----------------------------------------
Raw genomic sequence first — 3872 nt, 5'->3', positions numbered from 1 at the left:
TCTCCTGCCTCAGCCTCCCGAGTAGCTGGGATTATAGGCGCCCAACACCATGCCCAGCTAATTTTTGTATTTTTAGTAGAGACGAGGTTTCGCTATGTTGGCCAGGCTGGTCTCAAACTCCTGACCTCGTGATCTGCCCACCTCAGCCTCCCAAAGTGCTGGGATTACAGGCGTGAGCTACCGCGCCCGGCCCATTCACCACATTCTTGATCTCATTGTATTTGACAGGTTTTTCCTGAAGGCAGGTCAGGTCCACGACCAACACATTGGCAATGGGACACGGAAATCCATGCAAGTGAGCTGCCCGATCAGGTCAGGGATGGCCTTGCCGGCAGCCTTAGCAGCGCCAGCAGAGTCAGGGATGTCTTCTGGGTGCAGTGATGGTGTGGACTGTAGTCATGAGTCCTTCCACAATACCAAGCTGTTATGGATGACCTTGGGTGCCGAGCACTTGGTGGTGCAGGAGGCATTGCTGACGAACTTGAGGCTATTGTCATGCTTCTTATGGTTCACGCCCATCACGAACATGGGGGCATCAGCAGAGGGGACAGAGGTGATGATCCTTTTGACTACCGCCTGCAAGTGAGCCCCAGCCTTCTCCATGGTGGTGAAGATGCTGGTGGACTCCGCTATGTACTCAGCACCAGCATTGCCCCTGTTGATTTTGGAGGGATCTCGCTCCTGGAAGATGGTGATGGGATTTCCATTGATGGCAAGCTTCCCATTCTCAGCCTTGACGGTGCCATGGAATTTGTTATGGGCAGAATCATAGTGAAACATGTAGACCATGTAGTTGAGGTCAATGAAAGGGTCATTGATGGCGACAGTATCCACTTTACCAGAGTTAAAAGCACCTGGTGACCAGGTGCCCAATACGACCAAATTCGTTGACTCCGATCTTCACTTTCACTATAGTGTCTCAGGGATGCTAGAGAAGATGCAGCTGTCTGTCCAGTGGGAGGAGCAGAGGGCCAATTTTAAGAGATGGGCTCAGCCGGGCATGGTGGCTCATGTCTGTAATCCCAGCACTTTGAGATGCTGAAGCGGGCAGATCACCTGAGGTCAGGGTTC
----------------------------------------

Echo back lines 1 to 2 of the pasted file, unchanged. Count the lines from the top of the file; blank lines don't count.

Raw genomic sequence first — 3872 nt, 5'->3', positions numbered from 1 at the left:
TCTCCTGCCTCAGCCTCCCGAGTAGCTGGGATTATAGGCGCCCAACACCATGCCCAGCTAATTTTTGTATTTTTAGTAGAGACGAGGTTTCGCTATGTTGGCCAGGCTGGTCTCAAACTCCTGACCTCGTGATCTGCCCACCTCAGCCTCCCAAAGTGCTGGGATTACAGGCGTGAGCTACCGCGCCCGGCCCATTCACCACATTCTTGATCTCATTGTATTTGACAGGTTTTTCCTGAAGGCAGGTCAGGTCCACGACCAACACATTGGCAATGGGACACGGAAATCCATGCAAGTGAGCTGCCCGATCAGGTCAGGGATGGCCTTGCCGGCAGCCTTAGCAGCGCCAGCAGAGTCAGGGATGTCTTCTGGGTGCAGTGATGGTGTGGACTGTAGTCATGAGTCCTTCCACAATACCAAGCTGTTATGGATGACCTTGGGTGCCGAGCACTTGGTGGTGCAGGAGGCATTGCTGACGAACTTGAGGCTATTGTCATGCTTCTTATGGTTCACGCCCATCACGAACATGGGGGCATCAGCAGAGGGGACAGAGGTGATGATCCTTTTGACTACCGCCTGCAAGTGAGCCCCAGCCTTCTCCATGGTGGTGAAGATGCTGGTGGACTCCGCTATGTACTCAGCACCAGCATTGCCCCTGTTGATTTTGGAGGGATCTCGCTCCTGGAAGATGGTGATGGGATTTCCATTGATGGCAAGCTTCCCATTCTCAGCCTTGACGGTGCCATGGAATTTGTTATGGGCAGAATCATAGTGAAACATGTAGACCATGTAGTTGAGGTCAATGAAAGGGTCATTGATGGCGACAGTATCCACTTTACCAGAGTTAAAAGCACCTGGTGACCAGGTGCCCAATACGACCAAATTCGTTGACTCCGATCTTCACTTTCACTATAGTGTCTCAGGGATGCTAGAGAAGATGCAGCTGTCTGTCCAGTGGGAGGAGCAGAGGGCCAATTTTAAGAGATGGGCTCAGCCGGGCATGGTGGCTCATGTCTGTAATCCCAGCACTTTGAGATGCTGAAGCGGGCAGATCACCTGAGGTCAGGGTTC